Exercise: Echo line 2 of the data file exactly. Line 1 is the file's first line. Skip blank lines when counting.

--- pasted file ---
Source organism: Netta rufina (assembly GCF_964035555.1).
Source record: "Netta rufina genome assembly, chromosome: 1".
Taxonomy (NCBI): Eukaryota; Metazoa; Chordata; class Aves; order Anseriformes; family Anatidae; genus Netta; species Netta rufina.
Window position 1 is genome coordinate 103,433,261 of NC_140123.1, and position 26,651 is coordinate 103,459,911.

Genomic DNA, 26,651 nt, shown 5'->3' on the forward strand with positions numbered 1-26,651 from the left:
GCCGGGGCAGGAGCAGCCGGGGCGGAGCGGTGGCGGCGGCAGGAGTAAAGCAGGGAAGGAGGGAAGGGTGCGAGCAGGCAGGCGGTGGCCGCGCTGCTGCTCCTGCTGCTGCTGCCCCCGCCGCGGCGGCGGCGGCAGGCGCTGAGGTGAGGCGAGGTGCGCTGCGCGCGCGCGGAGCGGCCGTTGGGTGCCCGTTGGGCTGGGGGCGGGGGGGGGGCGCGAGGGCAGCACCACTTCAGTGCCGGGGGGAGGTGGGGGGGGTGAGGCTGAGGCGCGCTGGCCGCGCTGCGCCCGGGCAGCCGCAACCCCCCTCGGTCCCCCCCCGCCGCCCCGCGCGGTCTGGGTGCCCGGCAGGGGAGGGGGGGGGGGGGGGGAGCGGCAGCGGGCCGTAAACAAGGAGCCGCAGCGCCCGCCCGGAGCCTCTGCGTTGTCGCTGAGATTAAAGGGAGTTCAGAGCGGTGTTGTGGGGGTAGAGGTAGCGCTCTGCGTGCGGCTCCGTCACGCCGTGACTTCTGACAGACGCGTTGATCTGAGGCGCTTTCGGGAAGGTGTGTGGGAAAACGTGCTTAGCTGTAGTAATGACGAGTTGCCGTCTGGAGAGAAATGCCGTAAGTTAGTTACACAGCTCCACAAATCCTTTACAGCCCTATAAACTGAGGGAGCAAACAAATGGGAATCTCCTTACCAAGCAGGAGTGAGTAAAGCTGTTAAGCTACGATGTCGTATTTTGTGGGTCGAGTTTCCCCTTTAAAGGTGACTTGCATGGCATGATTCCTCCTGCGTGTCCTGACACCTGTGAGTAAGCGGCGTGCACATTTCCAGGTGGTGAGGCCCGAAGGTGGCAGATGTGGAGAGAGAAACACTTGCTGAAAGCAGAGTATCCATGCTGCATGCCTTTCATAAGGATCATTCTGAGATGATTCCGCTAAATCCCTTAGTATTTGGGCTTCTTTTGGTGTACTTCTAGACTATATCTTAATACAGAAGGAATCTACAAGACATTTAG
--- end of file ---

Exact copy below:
Source record: "Netta rufina genome assembly, chromosome: 1".